Robyn – Honey

“It’s not exactly great as a pop song, is it?”

Tim: So, according to a lengthy interview in The Guardian, August’s Missing U is something of an outlier on Robyn’s new album, out on the 26th, in the sense of it sounding a lot like her older stuff. Most of it is closer to this; see what you think.

Tim: And my reaction to that is distinctly: hmmm. It’s nice to listen to, it’s certainly very Robyn, but it’s not exactly great as a pop song, is it?

Tom: Remember when Calum Scott covered Dancing On My Own, and everyone who knew the original was just incredibly disappointed? That’s how I feel about this.

Tim: The problem for me really is the length of it, or at least related to that: it’s too drawn out, too drifting, too rambling to really get me going at all, to get me singing along to any chorus (is there even a proper chorus? I’ve listened to it three times and I’m struggling to identify one).

Tom: There is one! It’s just far too chilled-out. I assumed the monotone bit at about 2:20 was the middle eight, but no, we’re not even half way through. Never mind “don’t bore us, get to the chorus”, the advice is here is just “don’t bore us”.

Tim: It’s a shame – like I said, it’s nice to listen to, but it just doesn’t do it for me as a great pop song.

Saturday Flashback: The Wanted – Chasing The Sun

“A song by The Wanted written by Example. And boy, does it show.”

Tim: So here’s something I didn’t realise existed until a few days ago: a song by The Wanted written by Example. And boy, does it show.

Tim: Isn’t that just very, very Example? Almost enough that, to be honest, I wouldn’t be surprised if it were credited as ‘Example feat. The Wanted’.

Tom: Yep: there’s a clear distinction between songwriter and producer here. And speaking of production: this is the first pop song I’ve heard in a long, long while where there’s a clear difference in loudness between verse and chorus. It’s not just my imagination: I actually pulled it into a waveform editor to check. That chorus is genuinely louder, just like the Old Days.

Tim: It’s nice – combination of good boyband and a good DJ. Nothing much to say about it, really – I was just quite intrigued to discover that it existed.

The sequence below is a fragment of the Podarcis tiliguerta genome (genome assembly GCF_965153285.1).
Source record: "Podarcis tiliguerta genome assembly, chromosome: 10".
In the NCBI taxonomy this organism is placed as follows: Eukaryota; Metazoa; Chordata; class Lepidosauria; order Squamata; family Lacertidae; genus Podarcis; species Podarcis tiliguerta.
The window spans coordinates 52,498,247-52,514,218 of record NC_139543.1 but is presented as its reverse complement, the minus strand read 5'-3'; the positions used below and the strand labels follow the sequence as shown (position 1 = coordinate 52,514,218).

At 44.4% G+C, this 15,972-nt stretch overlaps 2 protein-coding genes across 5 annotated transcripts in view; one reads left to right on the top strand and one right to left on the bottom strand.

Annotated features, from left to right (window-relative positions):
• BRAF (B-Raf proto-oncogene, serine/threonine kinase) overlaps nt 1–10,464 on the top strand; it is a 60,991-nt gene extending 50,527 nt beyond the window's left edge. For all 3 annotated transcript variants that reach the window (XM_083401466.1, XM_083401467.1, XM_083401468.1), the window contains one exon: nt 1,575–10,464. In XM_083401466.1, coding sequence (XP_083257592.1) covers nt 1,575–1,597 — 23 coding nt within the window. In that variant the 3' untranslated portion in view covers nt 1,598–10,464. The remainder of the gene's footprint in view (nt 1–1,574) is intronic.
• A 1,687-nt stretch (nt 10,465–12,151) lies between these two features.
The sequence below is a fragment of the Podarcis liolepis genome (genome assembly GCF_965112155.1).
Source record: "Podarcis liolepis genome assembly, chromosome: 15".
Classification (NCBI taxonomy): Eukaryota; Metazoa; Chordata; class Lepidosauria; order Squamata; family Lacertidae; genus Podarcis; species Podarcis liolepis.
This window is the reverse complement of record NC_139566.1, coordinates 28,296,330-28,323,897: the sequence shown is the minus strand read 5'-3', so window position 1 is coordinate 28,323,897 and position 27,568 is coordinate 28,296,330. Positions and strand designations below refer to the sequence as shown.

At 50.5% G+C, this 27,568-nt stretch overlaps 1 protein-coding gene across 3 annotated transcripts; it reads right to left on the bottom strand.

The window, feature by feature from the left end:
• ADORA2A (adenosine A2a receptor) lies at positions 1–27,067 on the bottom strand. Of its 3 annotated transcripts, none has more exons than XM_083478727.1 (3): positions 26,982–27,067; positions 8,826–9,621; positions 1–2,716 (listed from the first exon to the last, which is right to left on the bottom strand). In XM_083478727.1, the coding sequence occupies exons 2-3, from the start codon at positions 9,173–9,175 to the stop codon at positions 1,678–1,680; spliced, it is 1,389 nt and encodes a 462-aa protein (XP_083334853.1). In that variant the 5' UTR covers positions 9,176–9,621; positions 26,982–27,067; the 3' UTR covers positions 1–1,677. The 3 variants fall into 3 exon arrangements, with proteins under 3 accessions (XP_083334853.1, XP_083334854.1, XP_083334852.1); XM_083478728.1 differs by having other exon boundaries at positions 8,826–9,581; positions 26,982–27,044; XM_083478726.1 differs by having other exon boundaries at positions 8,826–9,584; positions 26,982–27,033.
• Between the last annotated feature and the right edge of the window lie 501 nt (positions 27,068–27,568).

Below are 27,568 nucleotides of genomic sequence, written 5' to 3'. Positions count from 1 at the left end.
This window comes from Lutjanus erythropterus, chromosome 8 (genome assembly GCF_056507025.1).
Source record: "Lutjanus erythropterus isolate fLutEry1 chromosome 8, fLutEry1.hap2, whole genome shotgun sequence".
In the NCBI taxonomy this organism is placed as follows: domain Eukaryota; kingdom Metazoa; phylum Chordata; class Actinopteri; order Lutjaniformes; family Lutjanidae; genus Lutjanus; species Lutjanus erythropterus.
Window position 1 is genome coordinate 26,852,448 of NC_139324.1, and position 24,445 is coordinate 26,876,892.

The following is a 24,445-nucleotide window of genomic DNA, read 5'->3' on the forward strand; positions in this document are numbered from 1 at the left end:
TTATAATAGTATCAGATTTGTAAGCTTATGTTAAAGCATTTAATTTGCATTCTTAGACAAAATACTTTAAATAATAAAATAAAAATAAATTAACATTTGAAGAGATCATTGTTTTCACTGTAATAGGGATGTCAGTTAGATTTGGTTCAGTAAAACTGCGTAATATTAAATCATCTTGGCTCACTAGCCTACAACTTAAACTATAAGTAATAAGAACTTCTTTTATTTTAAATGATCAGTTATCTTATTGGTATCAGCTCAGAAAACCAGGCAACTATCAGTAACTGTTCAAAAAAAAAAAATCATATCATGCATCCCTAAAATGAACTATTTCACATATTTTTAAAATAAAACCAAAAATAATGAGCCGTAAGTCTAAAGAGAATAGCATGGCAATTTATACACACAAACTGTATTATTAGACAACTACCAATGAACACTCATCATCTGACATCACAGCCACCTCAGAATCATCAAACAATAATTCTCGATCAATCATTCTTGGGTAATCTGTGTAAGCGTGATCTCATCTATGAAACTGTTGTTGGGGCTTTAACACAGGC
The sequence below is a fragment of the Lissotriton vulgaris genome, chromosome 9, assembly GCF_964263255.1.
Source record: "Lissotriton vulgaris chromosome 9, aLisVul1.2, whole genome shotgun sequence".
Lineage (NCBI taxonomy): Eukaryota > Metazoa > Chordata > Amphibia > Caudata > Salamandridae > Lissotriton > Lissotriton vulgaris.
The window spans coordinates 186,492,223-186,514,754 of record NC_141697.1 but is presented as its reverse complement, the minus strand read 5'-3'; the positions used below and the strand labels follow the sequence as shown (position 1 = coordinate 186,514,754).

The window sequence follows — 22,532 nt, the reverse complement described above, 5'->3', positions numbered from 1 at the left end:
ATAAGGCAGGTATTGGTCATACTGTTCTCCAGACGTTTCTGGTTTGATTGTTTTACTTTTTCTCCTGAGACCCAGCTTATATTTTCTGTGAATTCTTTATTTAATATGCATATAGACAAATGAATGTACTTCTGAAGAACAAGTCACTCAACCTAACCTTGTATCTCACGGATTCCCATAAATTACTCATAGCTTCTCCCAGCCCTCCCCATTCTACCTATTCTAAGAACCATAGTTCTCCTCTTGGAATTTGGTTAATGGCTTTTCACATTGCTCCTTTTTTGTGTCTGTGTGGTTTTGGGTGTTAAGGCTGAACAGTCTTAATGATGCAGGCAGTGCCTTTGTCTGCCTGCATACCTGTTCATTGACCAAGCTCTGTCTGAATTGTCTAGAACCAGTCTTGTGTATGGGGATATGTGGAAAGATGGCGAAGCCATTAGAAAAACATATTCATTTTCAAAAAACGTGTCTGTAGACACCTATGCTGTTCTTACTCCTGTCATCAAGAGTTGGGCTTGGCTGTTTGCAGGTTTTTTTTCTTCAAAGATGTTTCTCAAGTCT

Jason Derulo & David Guetta feat. Nicki Minaj & Willy William – Goodbye

“I genuinely want to punch you for sending me this, Tim.”

Tim: Reader: I’M SORRY. Tom: consider this revenge for that Ting Tings garbage last week.

Tom: I actually facepalmed when I saw the title of this.

Tom: That actually had promise, just a little bit of promise, right up until Derulo muttered his name to introduce the first verse.

Tim: Now, I’ve checked, and the original wasn’t written by Andrea, in any way, and so technically he can’t stop this. But surely – surely – there’s some sort of legal action that could have been brought against someone, by anybody, just to prevent this aural nightmare from ever seeing the light of day.

Tom: YOU STILL SENT IT TO ME, TIM. You could have stopped this, at least here.

Tim: Hmm, yeah, but then you might have heard it accidentally anyway and I wouldn’t have got to experience your reaction. Because, oh, jeez, what is going on. “One word in Espanõl and I come and you know.” “Girls in Spain do the mostest.” “Down for my fatty fatty.” “I pull up on him, let him put the pipe in.” “Then I’ve gotta dash like a hyphen.” That’s just the English – I’ve no idea what the Spanish/French lyrics are, and I have absolutely no intention of looking them up.

Tom: I just looked up the “culo” at the end, and it means “ass”. So, there’s that. Admittedly that’s not as bad as the middle eight. I genuinely want to punch you for sending me this, Tim.

Tim: TING. TINGS. This really is a disgrace, and everybody involved should (and I don’t think there’s any hyperbole here) be strung up and shot. Although, the worst thing about this – worse than all of those lyrics put together, even – is that actually, I quite like what they’ve done with the chorus. Heresy it may be, but there is room for a good reinterpretation of the song.

Tom: You’re not wrong; there’s possibilities in here, and it’s entirely possible to make a pop track out of something classical. It has been done, lots of times, and I’d want to see it if it happened.

Tim: This…this just really, really isn’t it.

The Ting Tings – Blacklight

“Today in ‘I remember them! Wait, they’re still going?'”

Tom: Today in “I remember them! Wait, they’re still going?”

Tom: I shouldn’t like this.

Tim: No. It’s bloody awful.